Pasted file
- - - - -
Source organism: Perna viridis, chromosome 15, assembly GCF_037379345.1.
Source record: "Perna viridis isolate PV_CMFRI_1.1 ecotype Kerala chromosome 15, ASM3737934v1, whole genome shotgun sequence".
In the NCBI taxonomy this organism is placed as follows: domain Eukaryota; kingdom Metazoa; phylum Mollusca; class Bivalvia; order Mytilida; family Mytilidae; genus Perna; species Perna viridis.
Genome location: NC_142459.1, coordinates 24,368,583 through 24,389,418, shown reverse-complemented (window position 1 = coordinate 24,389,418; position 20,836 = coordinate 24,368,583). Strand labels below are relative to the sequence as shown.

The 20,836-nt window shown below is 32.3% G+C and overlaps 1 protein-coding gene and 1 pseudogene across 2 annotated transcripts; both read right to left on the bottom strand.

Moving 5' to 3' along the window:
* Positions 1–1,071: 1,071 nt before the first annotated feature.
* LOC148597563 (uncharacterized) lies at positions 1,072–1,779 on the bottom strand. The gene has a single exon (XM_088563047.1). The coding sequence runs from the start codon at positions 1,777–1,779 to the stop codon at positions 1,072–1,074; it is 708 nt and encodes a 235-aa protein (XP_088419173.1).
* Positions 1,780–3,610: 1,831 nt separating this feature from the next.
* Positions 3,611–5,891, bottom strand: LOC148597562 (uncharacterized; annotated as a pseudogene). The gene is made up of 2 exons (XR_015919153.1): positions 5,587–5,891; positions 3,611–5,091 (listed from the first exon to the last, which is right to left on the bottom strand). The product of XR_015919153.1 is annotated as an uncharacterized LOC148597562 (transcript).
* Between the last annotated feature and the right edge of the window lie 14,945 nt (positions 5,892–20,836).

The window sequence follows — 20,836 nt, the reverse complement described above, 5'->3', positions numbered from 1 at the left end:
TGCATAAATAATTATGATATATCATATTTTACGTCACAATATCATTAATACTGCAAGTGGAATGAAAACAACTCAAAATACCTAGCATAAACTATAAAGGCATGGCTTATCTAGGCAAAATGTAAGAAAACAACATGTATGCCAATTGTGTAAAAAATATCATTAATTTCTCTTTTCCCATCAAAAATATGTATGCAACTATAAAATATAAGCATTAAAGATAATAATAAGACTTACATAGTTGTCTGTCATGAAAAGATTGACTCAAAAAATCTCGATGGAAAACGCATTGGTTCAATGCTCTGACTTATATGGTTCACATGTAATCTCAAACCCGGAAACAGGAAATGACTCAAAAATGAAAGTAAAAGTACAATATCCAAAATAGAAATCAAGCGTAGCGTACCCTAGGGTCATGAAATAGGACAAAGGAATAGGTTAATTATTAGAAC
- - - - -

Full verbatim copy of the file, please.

Source organism: Perna viridis, chromosome 15, assembly GCF_037379345.1.
Source record: "Perna viridis isolate PV_CMFRI_1.1 ecotype Kerala chromosome 15, ASM3737934v1, whole genome shotgun sequence".
In the NCBI taxonomy this organism is placed as follows: domain Eukaryota; kingdom Metazoa; phylum Mollusca; class Bivalvia; order Mytilida; family Mytilidae; genus Perna; species Perna viridis.
Genome location: NC_142459.1, coordinates 24,368,583 through 24,389,418, shown reverse-complemented (window position 1 = coordinate 24,389,418; position 20,836 = coordinate 24,368,583). Strand labels below are relative to the sequence as shown.

The 20,836-nt window shown below is 32.3% G+C and overlaps 1 protein-coding gene and 1 pseudogene across 2 annotated transcripts; both read right to left on the bottom strand.

Moving 5' to 3' along the window:
* Positions 1–1,071: 1,071 nt before the first annotated feature.
* LOC148597563 (uncharacterized) lies at positions 1,072–1,779 on the bottom strand. The gene has a single exon (XM_088563047.1). The coding sequence runs from the start codon at positions 1,777–1,779 to the stop codon at positions 1,072–1,074; it is 708 nt and encodes a 235-aa protein (XP_088419173.1).
* Positions 1,780–3,610: 1,831 nt separating this feature from the next.
* Positions 3,611–5,891, bottom strand: LOC148597562 (uncharacterized; annotated as a pseudogene). The gene is made up of 2 exons (XR_015919153.1): positions 5,587–5,891; positions 3,611–5,091 (listed from the first exon to the last, which is right to left on the bottom strand). The product of XR_015919153.1 is annotated as an uncharacterized LOC148597562 (transcript).
* Between the last annotated feature and the right edge of the window lie 14,945 nt (positions 5,892–20,836).

The window sequence follows — 20,836 nt, the reverse complement described above, 5'->3', positions numbered from 1 at the left end:
TGCATAAATAATTATGATATATCATATTTTACGTCACAATATCATTAATACTGCAAGTGGAATGAAAACAACTCAAAATACCTAGCATAAACTATAAAGGCATGGCTTATCTAGGCAAAATGTAAGAAAACAACATGTATGCCAATTGTGTAAAAAATATCATTAATTTCTCTTTTCCCATCAAAAATATGTATGCAACTATAAAATATAAGCATTAAAGATAATAATAAGACTTACATAGTTGTCTGTCATGAAAAGATTGACTCAAAAAATCTCGATGGAAAACGCATTGGTTCAATGCTCTGACTTATATGGTTCACATGTAATCTCAAACCCGGAAACAGGAAATGACTCAAAAATGAAAGTAAAAGTACAATATCCAAAATAGAAATCAAGCGTAGCGTACCCTAGGGTCATGAAATAGGACAAAGGAATAGGTTAATTATTAGAAC